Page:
I'm back in the US after a week in El Salvador! This has been an incredibly intense and enlightening week and I am excited to share my story.
My purpose for making the trip was to evaluate a possible partnership for LONA. I generally love traveling alone. However, my trip to El Salvador was a bit different. Unlike previous trips, I was acutely aware that I was entering a country with one of the highest homicide rates in the world and that my light hair and fair complexion stood out.
On the plane to San Salvador, the woman sitting next to me expressed her concern that I was traveling alone. She cautioned that I would not be safe walking alone no matter what neighborhood or time of day.
I responded by telling her about my previous travels in Central and South America. I told her that I was mugged in Bogota, Colombia about seven years ago. Luckily, I was not harmed but I learned firsthand about the dangers associated with traveling alone in Latin America.
She stared at me for a minute and then said calmly, “they won’t mug you, they’ll kill you.”
I was completely shocked.
I did my research before leaving so I knew that the gang MS-13 has a strong presence and that most of its global members (about 70,000) are originally from El Salvador. However, I did not understand how massive their presence was until I began meeting with locals.
I spent the week with a local organization that works with young girls who are vulnerable to gang activity. Most live in impoverished communities and have dropped out of high school. I was lucky enough to interview ten girls about the impact of gang activity on their lives.
First, I learned that attending public school is incredibly dangerous in El Salvador because gangs recruit children as young as seven years old. Gang members wait outside of schools and persuade children to join them with offers of protection and income. If any refuse, they become vulnerable to gang violence.
Intimidation at school is one of the main reasons for El Salvador’s astronomical dropout rates. Astoundingly, only about 50 percent of youth attend early secondary school (7th-9th grades), and only half of them go on to complete high school.
El Salvador also has the highest homicide rate in the world for youth under the age of 19.
I knew gang violence was prevalent, but the girls I interviewed taught me that that practically all impoverished neighborhoods in El Salvador are controlled by either MS-13 or Barrio 18.
Gangs control their territory by charging a local gang tax. The tax varies from a daily charge for entering and exiting the neighborhood to gang members going door-to-door demanding payment for their protection. Additionally, all small businesses must pay crippling fees to the ruling gang in their neighborhood for protection.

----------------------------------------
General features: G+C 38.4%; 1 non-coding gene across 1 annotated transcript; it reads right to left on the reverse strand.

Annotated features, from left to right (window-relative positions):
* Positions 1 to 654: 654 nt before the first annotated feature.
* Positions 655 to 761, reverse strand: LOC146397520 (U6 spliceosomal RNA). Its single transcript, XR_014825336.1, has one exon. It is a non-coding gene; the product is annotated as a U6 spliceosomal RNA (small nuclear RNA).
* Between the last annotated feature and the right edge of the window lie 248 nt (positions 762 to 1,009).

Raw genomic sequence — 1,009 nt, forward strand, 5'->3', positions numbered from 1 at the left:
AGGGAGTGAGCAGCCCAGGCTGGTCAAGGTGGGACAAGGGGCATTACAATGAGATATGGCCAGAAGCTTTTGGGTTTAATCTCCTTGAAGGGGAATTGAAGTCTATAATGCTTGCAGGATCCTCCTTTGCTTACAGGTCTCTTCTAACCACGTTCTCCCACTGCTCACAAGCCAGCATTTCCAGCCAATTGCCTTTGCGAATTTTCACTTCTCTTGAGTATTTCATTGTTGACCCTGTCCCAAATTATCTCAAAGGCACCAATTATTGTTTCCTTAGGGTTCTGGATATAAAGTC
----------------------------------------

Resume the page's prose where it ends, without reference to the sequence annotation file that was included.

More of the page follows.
Almost every girl that I interviewed had stories about gang violence. One girl talked about how she and her brother had been continually threatened by local gang members. Until one day, five years ago, when her brother went missing… After that, she quit going to school out of fear that the gang would kill her too.
I was heartbroken to notice that she had bandages on her arms from where she had cut herself. It took all of my strength to hold my tears until she left the room. By the end of the day, I felt devastated by hearing their stories. I couldn't believe the suffering they experienced every day.
Other girls talked about how they live as prisoners in their homes, unable to go outside for fear of violence. They told stories of people being shot and killed for entering a neighborhood where they weren’t known. In El Salvador, everyone knows that if you enter a gang-controlled neighborhood where no one recognizes you then you will be killed. No questions asked.
As I am processing all of this information, I'm allowing myself to dream and plan and create practical solutions for these girls. Gang activity is so widespread that in order to move to a safe neighborhood it takes a massive step up the economic ladder. Their situation isn't hopeless but without help from the “outside” world, they will never be able to afford to move themselves and their children out of these neighborhoods.
While the project we are planning is still in the works, I promise to keep you updated as our potential partnership unfolds. Regardless of the outcome of this particular partnership, I feel reinvigorated to create lasting economic solutions for women in the world who need it most. These women don’t need charity or pity, they need us to create opportunities that can pull them out of their dire situations. They are ready and willing to work and apply themselves, and I hope that LONA will be able to provide these opportunities for them to live a successful, fulfilling, and full life.
USAID El Salvador Education Overview
The World’s Most Dangerous Cities
It is not necessarily unsafe to visit El Salvador. I don’t want to contribute to a fear that keeps people from visiting this country. I met a couple of women (around my age) at the airport in San Salvador. They had been picked up by a tour guide when they landed in San Salvador and went directly to the tourist areas. They had an incredible time at the beach and nearby volcano. They said that they did not feel unsafe at any time.